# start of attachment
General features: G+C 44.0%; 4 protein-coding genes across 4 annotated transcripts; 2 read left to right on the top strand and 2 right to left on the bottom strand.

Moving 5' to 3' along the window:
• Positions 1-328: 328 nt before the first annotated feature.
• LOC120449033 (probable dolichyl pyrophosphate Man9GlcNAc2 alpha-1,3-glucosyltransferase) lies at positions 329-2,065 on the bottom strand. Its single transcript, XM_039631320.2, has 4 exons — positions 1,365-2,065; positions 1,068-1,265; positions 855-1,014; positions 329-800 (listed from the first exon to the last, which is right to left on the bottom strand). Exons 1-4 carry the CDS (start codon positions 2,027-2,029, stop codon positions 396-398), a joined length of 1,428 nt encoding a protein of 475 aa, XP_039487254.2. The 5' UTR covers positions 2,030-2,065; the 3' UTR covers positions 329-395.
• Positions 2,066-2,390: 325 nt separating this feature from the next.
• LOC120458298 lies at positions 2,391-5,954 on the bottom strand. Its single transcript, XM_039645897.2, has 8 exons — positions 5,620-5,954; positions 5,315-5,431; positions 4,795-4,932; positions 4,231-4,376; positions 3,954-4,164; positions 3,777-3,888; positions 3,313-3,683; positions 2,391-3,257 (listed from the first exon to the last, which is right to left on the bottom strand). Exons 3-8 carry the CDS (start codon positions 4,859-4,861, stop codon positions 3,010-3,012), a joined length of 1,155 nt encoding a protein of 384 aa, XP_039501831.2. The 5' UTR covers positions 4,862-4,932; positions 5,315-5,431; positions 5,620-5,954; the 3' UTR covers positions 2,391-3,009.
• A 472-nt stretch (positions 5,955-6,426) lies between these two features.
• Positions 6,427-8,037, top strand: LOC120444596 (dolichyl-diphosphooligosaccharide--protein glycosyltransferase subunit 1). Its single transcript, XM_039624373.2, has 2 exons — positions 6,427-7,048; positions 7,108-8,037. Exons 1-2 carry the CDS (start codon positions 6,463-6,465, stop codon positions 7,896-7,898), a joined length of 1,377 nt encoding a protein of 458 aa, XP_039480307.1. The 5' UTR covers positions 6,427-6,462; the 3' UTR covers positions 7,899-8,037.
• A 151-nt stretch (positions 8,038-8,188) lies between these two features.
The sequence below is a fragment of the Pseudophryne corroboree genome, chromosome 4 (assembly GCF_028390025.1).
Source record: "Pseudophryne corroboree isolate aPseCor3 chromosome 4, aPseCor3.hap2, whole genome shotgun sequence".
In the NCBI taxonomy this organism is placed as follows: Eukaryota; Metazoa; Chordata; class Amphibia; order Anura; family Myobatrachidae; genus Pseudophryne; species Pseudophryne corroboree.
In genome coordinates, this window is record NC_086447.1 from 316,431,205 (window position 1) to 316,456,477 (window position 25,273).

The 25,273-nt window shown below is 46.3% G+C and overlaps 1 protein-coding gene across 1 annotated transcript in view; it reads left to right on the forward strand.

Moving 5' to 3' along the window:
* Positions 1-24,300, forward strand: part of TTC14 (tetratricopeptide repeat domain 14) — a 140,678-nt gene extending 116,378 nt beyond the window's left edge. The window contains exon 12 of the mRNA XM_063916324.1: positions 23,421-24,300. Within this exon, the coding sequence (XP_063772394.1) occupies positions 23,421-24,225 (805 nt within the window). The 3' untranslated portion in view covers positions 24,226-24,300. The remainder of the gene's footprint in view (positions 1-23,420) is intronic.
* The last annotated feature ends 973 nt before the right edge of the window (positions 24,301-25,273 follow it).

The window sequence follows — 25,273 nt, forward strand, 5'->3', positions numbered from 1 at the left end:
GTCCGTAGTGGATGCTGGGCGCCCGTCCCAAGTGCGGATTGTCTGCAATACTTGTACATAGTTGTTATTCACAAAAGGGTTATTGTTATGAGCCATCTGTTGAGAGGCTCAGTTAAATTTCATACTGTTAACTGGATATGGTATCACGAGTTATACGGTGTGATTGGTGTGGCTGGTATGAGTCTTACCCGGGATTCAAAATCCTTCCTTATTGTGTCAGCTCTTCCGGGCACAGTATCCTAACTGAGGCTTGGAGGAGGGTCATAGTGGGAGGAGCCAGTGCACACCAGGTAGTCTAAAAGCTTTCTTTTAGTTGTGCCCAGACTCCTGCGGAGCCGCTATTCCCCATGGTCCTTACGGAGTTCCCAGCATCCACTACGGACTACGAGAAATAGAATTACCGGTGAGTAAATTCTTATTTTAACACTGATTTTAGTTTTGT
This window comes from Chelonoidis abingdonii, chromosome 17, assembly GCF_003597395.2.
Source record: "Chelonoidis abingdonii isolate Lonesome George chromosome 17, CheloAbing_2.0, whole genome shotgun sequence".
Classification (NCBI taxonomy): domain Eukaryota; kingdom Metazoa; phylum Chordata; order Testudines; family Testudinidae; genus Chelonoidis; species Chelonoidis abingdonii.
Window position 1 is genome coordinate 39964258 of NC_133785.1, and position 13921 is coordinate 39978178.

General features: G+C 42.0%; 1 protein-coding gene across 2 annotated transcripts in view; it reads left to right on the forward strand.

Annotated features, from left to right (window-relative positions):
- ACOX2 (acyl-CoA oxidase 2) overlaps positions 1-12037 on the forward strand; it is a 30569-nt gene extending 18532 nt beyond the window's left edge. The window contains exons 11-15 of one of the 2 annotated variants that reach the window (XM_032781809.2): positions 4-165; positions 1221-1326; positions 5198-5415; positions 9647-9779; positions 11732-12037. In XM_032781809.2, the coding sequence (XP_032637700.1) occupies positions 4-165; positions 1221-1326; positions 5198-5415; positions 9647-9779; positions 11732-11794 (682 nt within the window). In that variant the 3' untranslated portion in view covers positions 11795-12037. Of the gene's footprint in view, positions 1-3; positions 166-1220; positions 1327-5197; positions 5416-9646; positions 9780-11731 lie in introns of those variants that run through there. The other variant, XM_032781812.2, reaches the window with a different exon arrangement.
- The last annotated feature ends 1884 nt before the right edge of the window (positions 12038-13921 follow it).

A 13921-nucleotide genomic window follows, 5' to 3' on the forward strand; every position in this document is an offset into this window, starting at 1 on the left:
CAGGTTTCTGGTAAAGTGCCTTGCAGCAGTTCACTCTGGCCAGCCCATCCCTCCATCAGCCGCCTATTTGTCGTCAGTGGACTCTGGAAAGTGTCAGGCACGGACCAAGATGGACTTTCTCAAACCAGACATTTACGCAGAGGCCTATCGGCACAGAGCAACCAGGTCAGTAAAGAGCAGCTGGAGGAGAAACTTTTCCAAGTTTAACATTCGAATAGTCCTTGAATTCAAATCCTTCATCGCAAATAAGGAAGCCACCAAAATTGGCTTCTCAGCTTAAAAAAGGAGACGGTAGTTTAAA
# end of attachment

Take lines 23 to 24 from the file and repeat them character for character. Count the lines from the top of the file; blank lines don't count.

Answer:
Window position 1 is genome coordinate 39964258 of NC_133785.1, and position 13921 is coordinate 39978178.

General features: G+C 42.0%; 1 protein-coding gene across 2 annotated transcripts in view; it reads left to right on the forward strand.